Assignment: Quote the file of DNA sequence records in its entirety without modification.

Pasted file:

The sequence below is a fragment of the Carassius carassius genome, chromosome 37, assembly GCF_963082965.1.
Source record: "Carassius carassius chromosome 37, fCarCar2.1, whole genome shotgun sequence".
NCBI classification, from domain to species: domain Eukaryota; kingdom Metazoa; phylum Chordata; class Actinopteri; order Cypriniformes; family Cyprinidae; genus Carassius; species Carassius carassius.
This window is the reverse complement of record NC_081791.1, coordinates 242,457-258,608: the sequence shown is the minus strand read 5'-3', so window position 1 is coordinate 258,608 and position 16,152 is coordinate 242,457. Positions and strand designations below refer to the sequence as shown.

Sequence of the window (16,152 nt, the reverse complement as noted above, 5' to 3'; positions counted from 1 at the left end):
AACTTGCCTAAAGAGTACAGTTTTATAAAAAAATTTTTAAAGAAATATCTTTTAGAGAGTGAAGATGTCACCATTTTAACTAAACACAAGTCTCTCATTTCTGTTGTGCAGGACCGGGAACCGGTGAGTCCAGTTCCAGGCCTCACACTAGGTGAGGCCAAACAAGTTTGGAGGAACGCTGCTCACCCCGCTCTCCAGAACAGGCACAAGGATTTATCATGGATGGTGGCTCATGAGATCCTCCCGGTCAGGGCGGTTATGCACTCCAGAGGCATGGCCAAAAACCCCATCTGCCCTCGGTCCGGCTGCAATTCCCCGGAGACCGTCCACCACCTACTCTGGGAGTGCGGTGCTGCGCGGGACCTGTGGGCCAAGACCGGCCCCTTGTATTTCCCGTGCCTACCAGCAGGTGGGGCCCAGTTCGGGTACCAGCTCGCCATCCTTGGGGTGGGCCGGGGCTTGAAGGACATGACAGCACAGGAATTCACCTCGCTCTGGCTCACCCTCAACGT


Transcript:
The sequence below is a fragment of the Carassius carassius genome, chromosome 37, assembly GCF_963082965.1.
Source record: "Carassius carassius chromosome 37, fCarCar2.1, whole genome shotgun sequence".
NCBI classification, from domain to species: domain Eukaryota; kingdom Metazoa; phylum Chordata; class Actinopteri; order Cypriniformes; family Cyprinidae; genus Carassius; species Carassius carassius.
This window is the reverse complement of record NC_081791.1, coordinates 242,457-258,608: the sequence shown is the minus strand read 5'-3', so window position 1 is coordinate 258,608 and position 16,152 is coordinate 242,457. Positions and strand designations below refer to the sequence as shown.

Sequence of the window (16,152 nt, the reverse complement as noted above, 5' to 3'; positions counted from 1 at the left end):
AACTTGCCTAAAGAGTACAGTTTTATAAAAAAATTTTTAAAGAAATATCTTTTAGAGAGTGAAGATGTCACCATTTTAACTAAACACAAGTCTCTCATTTCTGTTGTGCAGGACCGGGAACCGGTGAGTCCAGTTCCAGGCCTCACACTAGGTGAGGCCAAACAAGTTTGGAGGAACGCTGCTCACCCCGCTCTCCAGAACAGGCACAAGGATTTATCATGGATGGTGGCTCATGAGATCCTCCCGGTCAGGGCGGTTATGCACTCCAGAGGCATGGCCAAAAACCCCATCTGCCCTCGGTCCGGCTGCAATTCCCCGGAGACCGTCCACCACCTACTCTGGGAGTGCGGTGCTGCGCGGGACCTGTGGGCCAAGACCGGCCCCTTGTATTTCCCGTGCCTACCAGCAGGTGGGGCCCAGTTCGGGTACCAGCTCGCCATCCTTGGGGTGGGCCGGGGCTTGAAGGACATGACAGCACAGGAATTCACCTCGCTCTGGCTCACCCTCAACGT